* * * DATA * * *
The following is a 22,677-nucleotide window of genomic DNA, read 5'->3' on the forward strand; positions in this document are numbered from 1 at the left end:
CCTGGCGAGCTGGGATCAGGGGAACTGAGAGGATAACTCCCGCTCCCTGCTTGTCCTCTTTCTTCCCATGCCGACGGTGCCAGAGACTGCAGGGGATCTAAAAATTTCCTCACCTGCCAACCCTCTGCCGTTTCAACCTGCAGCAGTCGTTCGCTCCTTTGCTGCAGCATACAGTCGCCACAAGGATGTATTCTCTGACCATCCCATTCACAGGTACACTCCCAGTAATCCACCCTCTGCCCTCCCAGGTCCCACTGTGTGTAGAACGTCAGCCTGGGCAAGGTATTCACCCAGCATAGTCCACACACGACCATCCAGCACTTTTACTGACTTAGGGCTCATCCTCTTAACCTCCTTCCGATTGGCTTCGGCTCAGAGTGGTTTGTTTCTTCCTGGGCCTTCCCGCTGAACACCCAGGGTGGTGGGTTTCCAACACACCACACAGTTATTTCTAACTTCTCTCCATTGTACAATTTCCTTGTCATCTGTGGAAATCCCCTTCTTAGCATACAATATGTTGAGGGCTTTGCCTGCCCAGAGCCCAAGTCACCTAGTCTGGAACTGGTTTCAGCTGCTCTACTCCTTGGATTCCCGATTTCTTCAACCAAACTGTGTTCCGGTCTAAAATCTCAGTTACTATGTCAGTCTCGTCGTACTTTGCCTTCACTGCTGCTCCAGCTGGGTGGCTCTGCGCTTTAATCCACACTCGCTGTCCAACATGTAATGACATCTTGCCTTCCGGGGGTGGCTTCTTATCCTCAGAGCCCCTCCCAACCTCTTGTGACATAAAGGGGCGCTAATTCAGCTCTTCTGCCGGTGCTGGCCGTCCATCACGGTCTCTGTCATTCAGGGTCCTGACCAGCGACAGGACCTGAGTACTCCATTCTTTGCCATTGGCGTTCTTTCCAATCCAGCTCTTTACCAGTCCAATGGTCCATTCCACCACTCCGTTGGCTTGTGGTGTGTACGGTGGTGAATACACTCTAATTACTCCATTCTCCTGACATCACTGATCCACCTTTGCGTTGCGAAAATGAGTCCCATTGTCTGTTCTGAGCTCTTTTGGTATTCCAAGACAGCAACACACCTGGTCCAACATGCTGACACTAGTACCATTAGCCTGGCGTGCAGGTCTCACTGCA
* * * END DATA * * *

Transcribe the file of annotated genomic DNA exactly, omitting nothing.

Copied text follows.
The following is a 22,677-nucleotide window of genomic DNA, read 5'->3' on the forward strand; positions in this document are numbered from 1 at the left end:
CCTGGCGAGCTGGGATCAGGGGAACTGAGAGGATAACTCCCGCTCCCTGCTTGTCCTCTTTCTTCCCATGCCGACGGTGCCAGAGACTGCAGGGGATCTAAAAATTTCCTCACCTGCCAACCCTCTGCCGTTTCAACCTGCAGCAGTCGTTCGCTCCTTTGCTGCAGCATACAGTCGCCACAAGGATGTATTCTCTGACCATCCCATTCACAGGTACACTCCCAGTAATCCACCCTCTGCCCTCCCAGGTCCCACTGTGTGTAGAACGTCAGCCTGGGCAAGGTATTCACCCAGCATAGTCCACACACGACCATCCAGCACTTTTACTGACTTAGGGCTCATCCTCTTAACCTCCTTCCGATTGGCTTCGGCTCAGAGTGGTTTGTTTCTTCCTGGGCCTTCCCGCTGAACACCCAGGGTGGTGGGTTTCCAACACACCACACAGTTATTTCTAACTTCTCTCCATTGTACAATTTCCTTGTCATCTGTGGAAATCCCCTTCTTAGCATACAATATGTTGAGGGCTTTGCCTGCCCAGAGCCCAAGTCACCTAGTCTGGAACTGGTTTCAGCTGCTCTACTCCTTGGATTCCCGATTTCTTCAACCAAACTGTGTTCCGGTCTAAAATCTCAGTTACTATGTCAGTCTCGTCGTACTTTGCCTTCACTGCTGCTCCAGCTGGGTGGCTCTGCGCTTTAATCCACACTCGCTGTCCAACATGTAATGACATCTTGCCTTCCGGGGGTGGCTTCTTATCCTCAGAGCCCCTCCCAACCTCTTGTGACATAAAGGGGCGCTAATTCAGCTCTTCTGCCGGTGCTGGCCGTCCATCACGGTCTCTGTCATTCAGGGTCCTGACCAGCGACAGGACCTGAGTACTCCATTCTTTGCCATTGGCGTTCTTTCCAATCCAGCTCTTTACCAGTCCAATGGTCCATTCCACCACTCCGTTGGCTTGTGGTGTGTACGGTGGTGAATACACTCTAATTACTCCATTCTCCTGACATCACTGATCCACCTTTGCGTTGCGAAAATGAGTCCCATTGTCTGTTCTGAGCTCTTTTGGTATTCCAAGACAGCAACACACCTGGTCCAACATGCTGACACTAGTACCATTAGCCTGGCGTGCAGGTCTCACTGCA